US New York
    Lithuanian
    In a helicopter, I think. In a chopper, which is the same, I think. Onboard an aircraft.
     
  12. LilianaB Senior Member

    US New York
    Lithuanian
    Yes, I know, Parla, we say in the subway meaning the subway station, but I was not sure whether this was really correct or people just make a shortcut from in the subway station. Could it be used in writing as well? The lawyer was in the subway when he was attacked by a man with a 15 inch knife.
     
  13. ribran

    ribran Senior Member

    Austin, Texas
    English - American
    I agree with Liliana (and Parla).
     
  14. Parla Senior Member

    New York City
    English - US
    Yes, although in a news report such as your example, probably more detail would be given, e.g., "on the platform in the ____ station waiting for the __ train". The headline would still be Lawyer Stabbed in Subway.

    But in general, well, imagine this phone dialog:
    A: I'm calling to let you know I've been delayed; I'll be a few minutes late.
    B: What's all that background noise? Where are you?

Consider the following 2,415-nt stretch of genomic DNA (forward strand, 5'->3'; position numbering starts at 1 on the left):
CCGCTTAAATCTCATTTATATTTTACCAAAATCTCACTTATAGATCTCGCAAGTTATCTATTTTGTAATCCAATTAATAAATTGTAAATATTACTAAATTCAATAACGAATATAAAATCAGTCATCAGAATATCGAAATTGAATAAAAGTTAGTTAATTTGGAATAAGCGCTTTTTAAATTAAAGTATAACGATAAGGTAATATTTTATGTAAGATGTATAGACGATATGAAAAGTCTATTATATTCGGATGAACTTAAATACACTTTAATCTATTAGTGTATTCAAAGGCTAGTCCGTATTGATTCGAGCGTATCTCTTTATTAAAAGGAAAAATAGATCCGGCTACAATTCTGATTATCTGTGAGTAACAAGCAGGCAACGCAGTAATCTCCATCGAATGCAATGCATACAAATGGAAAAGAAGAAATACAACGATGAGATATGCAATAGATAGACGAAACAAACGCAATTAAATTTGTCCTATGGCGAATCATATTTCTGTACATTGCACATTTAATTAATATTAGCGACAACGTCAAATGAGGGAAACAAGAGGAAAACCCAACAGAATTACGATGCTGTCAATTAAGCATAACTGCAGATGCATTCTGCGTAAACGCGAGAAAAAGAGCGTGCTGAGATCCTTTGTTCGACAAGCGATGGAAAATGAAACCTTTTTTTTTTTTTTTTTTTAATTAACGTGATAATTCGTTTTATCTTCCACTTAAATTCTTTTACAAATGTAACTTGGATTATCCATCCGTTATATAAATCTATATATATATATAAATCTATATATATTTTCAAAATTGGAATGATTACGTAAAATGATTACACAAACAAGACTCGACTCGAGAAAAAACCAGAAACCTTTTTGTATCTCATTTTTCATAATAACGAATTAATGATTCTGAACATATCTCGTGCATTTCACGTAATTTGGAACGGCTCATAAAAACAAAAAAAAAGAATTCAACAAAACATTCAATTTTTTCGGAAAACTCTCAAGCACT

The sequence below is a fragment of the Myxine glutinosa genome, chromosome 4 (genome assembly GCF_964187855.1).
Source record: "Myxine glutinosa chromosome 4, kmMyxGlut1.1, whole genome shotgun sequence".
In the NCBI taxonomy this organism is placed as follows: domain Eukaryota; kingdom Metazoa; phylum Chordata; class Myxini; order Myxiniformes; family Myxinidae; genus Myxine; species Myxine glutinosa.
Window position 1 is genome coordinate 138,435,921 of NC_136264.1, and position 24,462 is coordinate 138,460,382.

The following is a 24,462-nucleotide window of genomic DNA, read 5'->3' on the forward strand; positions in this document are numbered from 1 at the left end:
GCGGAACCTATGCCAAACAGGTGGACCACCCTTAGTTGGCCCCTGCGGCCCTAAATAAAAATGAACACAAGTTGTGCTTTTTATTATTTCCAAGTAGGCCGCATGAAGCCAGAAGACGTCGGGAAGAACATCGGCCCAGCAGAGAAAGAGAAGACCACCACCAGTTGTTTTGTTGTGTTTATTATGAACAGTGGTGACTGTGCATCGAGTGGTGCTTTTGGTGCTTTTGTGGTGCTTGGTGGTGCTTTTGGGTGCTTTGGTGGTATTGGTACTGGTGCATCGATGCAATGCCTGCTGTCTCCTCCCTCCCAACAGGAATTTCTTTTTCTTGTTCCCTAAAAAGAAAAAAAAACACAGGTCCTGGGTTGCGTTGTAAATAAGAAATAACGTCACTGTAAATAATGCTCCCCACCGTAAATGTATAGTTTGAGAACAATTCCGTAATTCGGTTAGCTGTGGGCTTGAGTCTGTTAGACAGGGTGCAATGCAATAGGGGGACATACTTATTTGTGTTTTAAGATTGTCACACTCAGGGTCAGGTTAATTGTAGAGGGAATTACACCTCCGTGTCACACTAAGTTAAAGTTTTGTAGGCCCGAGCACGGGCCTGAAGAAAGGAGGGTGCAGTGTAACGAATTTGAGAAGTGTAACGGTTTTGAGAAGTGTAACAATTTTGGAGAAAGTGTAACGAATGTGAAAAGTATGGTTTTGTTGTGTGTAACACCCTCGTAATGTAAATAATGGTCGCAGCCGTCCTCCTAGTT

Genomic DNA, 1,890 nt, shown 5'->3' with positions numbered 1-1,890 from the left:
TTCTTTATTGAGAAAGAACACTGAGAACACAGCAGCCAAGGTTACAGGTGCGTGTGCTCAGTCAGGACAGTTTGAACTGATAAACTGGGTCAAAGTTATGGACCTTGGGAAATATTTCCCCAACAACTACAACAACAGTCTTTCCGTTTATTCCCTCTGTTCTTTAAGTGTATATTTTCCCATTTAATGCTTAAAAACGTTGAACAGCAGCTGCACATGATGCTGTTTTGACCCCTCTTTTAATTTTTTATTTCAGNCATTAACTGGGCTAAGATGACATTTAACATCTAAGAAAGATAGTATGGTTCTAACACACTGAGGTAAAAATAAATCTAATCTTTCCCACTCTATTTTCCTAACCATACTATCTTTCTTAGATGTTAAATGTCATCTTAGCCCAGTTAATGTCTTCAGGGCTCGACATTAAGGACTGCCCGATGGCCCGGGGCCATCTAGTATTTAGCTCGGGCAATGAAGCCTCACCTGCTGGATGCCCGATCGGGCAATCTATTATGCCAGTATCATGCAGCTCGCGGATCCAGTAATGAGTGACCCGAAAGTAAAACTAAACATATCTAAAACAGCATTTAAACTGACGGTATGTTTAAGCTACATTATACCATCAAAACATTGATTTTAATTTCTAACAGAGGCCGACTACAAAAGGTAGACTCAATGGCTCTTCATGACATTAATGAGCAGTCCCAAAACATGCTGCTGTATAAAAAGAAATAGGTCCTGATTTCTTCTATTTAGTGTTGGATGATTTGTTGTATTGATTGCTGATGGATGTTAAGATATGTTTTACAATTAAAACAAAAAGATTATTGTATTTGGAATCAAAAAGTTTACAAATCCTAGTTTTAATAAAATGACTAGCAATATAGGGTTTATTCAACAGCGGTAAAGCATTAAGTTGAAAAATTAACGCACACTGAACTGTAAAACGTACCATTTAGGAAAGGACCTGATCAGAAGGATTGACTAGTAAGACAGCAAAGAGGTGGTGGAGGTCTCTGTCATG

A: I'm in the subway.

    Actually, logically, "station" is unnecessary in any case, since "subway" literally means an underground passage; the entire system is a subway.
     
  15. LilianaB Senior Member

    US New York
    Lithuanian
    Thank you. I thought in the subway may be sometimes unclear.
     
  16. MaximuS.111

    MaximuS.111 Senior Member

    ukraine
    russian
    Given the above posts can we infer that when a person refers to a means of transport, he uses the preposition 'on', like I'm on the subway meaning I'm using subway to get home.
    But when he wants to indicate the exact place where he is he might use the preposition 'in' like I'm in the subway meaning I'm in the subway station.